31 March 2009
Improvements in the quality of seismic monitoring systems, in addition to increases in the numbers of instruments and better processing techniques have meant that in the last few years it has become increasingly common to detect large rockfall events from their seismic signature. A nice example of this occurred this week. On 28th March a large rockfall occurred from Ahwiyah Point near Half Dome in Yosemite. This is a pretty large lump of granite:
There is a very nice image of the rockfall scar and track available on Flicker, but it is not possible to import the file. Take a look. This is a less good image from the National Park Service – you do get a pretty good idea of what was involved:
The National Park Service description of this event is as follows:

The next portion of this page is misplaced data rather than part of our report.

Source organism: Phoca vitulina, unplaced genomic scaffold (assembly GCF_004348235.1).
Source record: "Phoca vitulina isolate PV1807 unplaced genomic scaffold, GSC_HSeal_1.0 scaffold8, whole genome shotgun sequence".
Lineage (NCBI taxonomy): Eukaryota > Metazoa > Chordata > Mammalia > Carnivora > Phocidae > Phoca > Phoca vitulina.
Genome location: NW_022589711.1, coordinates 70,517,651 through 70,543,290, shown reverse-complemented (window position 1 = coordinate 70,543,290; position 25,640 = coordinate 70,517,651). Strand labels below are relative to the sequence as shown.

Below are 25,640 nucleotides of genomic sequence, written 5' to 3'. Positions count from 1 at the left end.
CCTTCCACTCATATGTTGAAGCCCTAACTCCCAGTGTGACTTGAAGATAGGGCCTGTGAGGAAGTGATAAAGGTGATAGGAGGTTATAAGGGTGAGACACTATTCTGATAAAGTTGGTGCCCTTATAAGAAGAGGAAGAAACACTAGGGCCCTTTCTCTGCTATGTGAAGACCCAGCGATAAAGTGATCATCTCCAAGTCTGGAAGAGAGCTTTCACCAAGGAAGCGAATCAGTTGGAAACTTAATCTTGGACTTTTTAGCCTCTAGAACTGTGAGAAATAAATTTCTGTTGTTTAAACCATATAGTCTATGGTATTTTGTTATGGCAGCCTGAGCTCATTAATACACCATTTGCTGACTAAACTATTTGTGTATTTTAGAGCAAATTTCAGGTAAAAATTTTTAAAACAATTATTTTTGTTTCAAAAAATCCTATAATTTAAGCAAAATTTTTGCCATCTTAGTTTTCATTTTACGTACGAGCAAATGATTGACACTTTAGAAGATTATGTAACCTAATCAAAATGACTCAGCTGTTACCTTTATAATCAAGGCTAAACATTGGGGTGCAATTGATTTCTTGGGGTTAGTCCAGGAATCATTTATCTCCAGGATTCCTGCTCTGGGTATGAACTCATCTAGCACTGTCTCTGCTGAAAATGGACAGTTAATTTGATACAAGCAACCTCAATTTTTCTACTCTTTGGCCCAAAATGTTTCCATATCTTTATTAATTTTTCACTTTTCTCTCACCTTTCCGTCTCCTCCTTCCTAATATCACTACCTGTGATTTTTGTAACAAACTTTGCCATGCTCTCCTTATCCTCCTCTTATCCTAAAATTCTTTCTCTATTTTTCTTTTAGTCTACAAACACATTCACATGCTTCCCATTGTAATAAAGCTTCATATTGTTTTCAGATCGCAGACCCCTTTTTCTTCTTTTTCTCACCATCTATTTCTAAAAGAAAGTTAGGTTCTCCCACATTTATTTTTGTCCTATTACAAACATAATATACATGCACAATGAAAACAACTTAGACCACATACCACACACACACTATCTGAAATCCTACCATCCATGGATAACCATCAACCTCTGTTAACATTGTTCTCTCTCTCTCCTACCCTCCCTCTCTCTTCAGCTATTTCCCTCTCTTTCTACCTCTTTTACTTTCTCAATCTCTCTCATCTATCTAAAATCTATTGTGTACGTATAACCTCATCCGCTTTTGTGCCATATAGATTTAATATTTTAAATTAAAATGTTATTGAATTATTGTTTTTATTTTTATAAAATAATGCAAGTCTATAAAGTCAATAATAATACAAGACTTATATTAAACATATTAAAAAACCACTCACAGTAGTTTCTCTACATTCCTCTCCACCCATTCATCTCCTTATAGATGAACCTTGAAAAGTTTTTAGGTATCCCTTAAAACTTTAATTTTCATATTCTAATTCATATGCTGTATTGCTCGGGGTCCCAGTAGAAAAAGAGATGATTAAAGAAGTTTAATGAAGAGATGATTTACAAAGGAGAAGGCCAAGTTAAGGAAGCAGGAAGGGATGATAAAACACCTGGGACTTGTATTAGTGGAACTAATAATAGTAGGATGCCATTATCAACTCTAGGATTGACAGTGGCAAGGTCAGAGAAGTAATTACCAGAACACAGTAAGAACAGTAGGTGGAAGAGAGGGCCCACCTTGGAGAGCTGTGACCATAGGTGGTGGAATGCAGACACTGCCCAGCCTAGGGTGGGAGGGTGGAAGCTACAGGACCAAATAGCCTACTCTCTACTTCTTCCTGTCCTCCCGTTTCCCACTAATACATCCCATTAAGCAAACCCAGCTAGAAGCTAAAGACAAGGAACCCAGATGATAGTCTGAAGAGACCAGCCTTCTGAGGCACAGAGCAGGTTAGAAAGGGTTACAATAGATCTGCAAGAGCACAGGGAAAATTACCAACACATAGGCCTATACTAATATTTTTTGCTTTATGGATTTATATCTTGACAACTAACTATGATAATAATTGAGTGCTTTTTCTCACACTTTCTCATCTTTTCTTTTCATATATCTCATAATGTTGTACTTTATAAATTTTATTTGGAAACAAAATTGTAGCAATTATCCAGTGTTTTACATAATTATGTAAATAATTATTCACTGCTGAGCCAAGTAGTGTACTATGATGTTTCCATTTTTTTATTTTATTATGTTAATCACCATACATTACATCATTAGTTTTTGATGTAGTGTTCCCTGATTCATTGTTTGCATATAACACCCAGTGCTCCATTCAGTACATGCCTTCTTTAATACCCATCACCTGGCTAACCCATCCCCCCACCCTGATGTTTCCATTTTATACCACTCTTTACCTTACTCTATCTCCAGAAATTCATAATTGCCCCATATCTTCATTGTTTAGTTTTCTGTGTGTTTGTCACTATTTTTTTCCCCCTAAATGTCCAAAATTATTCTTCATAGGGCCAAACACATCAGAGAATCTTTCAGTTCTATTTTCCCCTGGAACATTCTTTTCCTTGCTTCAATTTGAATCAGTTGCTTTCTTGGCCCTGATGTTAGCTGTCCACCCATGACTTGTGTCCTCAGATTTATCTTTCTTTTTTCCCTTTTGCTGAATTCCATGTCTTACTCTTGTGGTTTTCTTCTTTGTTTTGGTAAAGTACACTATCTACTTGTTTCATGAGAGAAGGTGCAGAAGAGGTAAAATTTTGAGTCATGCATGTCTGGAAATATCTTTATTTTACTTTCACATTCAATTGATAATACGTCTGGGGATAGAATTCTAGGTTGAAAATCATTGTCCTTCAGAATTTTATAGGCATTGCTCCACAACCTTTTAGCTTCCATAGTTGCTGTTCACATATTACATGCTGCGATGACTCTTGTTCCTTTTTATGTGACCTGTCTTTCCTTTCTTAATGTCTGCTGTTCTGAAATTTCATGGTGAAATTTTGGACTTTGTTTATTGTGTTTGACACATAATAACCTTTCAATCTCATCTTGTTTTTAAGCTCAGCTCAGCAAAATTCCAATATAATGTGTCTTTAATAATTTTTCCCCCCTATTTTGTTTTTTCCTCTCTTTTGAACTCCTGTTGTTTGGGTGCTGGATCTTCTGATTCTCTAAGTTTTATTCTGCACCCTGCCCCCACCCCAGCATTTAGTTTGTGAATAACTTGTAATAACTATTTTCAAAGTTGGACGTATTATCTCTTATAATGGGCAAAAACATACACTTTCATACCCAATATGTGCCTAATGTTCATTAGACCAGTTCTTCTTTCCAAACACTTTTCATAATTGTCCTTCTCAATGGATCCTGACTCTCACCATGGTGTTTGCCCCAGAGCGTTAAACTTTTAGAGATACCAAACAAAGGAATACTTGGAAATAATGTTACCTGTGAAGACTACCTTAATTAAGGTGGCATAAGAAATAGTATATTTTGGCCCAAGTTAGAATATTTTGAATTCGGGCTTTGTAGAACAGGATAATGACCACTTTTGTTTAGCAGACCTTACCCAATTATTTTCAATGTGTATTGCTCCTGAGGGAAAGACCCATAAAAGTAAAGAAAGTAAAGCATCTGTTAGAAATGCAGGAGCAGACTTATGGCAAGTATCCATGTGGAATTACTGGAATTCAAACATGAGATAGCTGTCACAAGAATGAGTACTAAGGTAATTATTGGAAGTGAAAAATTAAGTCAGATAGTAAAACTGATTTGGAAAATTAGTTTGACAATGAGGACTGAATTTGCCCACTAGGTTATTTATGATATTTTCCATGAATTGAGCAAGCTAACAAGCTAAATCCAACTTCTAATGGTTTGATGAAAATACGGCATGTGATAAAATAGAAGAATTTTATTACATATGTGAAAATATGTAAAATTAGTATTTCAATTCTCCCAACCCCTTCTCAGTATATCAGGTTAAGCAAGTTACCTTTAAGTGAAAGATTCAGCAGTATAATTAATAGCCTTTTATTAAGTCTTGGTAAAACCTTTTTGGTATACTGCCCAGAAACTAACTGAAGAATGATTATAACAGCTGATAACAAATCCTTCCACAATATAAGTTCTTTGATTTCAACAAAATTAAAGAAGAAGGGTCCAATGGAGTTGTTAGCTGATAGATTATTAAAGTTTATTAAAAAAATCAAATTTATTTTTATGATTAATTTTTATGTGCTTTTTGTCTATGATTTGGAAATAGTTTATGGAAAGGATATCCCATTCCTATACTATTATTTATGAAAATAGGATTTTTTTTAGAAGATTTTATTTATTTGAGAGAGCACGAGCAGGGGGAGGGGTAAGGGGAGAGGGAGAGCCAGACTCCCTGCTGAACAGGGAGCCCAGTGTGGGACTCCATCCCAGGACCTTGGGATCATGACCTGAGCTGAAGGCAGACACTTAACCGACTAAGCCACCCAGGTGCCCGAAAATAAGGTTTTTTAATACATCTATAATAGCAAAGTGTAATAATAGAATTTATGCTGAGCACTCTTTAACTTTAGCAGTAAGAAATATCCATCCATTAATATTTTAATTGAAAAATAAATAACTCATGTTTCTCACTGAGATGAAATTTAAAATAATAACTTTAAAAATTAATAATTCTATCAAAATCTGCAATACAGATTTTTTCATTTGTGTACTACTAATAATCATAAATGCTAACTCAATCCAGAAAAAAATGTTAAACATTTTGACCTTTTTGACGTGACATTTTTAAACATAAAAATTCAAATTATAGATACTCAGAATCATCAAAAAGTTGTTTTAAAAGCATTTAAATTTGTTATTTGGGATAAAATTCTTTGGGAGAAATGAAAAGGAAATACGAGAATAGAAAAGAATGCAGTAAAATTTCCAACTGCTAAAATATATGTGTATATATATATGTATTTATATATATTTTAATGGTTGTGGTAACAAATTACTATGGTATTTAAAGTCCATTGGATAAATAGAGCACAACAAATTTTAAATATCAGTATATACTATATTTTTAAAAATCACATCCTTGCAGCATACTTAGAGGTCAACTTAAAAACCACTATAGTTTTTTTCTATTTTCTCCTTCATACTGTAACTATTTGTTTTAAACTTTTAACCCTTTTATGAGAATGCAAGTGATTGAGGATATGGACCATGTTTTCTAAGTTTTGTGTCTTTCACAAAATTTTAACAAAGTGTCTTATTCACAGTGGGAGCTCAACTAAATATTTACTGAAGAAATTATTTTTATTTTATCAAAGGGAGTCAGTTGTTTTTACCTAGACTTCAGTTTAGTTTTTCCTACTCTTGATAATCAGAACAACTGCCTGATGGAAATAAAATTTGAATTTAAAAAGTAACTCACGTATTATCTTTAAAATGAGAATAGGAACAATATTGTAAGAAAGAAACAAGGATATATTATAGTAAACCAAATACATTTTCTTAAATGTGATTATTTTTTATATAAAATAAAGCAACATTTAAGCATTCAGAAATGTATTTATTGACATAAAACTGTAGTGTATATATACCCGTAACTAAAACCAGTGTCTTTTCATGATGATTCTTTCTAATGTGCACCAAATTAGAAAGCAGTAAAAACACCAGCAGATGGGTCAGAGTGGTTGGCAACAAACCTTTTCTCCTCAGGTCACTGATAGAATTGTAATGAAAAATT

“[the rocks] fell roughly [600 m] to the floor of Tenaya Canyon, striking ledges along the way. Debris extended well out into the Canyon, knocking down hundreds of trees and burying the southern portion of the Mirror Lake loop trail.” They are also reporting that there was a small air blast, but no-one was killed.
Of course, seismic monitoring in the part of the USA is a bit of a fine art, so it is unsurprising that the event was picked up on multiple instruments. There is a nice image on Seismoblog of the recorded seismic events from a range of instruments located an increasing distance from the site: